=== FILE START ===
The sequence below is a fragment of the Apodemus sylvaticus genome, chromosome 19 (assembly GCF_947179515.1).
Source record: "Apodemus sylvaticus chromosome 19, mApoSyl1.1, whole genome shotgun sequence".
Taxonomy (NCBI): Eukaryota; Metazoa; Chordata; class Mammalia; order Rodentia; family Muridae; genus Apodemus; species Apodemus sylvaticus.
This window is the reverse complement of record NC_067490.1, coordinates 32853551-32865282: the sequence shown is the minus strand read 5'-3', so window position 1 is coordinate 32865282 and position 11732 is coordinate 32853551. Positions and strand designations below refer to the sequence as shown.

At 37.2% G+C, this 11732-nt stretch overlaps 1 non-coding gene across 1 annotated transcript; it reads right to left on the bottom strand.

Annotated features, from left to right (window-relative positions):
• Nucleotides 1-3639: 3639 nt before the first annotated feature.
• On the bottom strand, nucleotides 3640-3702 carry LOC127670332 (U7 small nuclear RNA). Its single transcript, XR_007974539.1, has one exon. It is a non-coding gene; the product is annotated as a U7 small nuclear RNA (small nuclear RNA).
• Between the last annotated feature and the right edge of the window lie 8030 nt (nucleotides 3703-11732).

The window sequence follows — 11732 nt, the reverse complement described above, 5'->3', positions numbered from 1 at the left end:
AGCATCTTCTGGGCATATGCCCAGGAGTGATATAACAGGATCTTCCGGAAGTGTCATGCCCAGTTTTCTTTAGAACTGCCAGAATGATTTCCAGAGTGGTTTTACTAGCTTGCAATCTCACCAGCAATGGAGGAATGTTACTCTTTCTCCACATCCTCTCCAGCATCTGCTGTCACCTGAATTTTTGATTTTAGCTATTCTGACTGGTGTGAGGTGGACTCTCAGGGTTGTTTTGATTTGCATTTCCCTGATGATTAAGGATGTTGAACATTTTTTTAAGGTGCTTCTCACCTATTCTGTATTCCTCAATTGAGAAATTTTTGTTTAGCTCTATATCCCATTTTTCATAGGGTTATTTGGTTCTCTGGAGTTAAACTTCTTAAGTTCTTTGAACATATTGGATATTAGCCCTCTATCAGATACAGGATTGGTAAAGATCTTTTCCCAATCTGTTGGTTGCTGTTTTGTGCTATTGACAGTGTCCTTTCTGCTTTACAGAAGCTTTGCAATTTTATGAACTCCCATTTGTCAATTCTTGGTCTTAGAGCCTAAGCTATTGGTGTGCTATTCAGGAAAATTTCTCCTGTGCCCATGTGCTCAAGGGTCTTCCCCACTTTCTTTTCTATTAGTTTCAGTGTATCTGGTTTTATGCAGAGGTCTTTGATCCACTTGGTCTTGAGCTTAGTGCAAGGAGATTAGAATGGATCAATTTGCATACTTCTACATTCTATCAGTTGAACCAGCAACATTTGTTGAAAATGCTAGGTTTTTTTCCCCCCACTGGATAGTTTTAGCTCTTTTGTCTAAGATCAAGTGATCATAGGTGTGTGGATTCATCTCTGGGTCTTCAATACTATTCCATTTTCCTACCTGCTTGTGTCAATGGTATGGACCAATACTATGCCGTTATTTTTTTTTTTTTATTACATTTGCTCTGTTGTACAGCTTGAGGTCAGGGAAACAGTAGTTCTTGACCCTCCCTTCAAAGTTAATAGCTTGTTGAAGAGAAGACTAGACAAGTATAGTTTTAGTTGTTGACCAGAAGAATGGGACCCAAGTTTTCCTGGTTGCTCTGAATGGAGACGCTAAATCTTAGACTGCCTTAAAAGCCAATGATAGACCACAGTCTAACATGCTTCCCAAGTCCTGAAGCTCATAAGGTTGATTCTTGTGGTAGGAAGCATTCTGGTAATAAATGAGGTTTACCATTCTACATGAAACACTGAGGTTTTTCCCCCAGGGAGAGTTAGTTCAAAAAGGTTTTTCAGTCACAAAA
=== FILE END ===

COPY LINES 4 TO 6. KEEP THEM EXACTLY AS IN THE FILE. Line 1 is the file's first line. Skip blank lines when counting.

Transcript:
This window is the reverse complement of record NC_067490.1, coordinates 32853551-32865282: the sequence shown is the minus strand read 5'-3', so window position 1 is coordinate 32865282 and position 11732 is coordinate 32853551. Positions and strand designations below refer to the sequence as shown.

At 37.2% G+C, this 11732-nt stretch overlaps 1 non-coding gene across 1 annotated transcript; it reads right to left on the bottom strand.

Annotated features, from left to right (window-relative positions):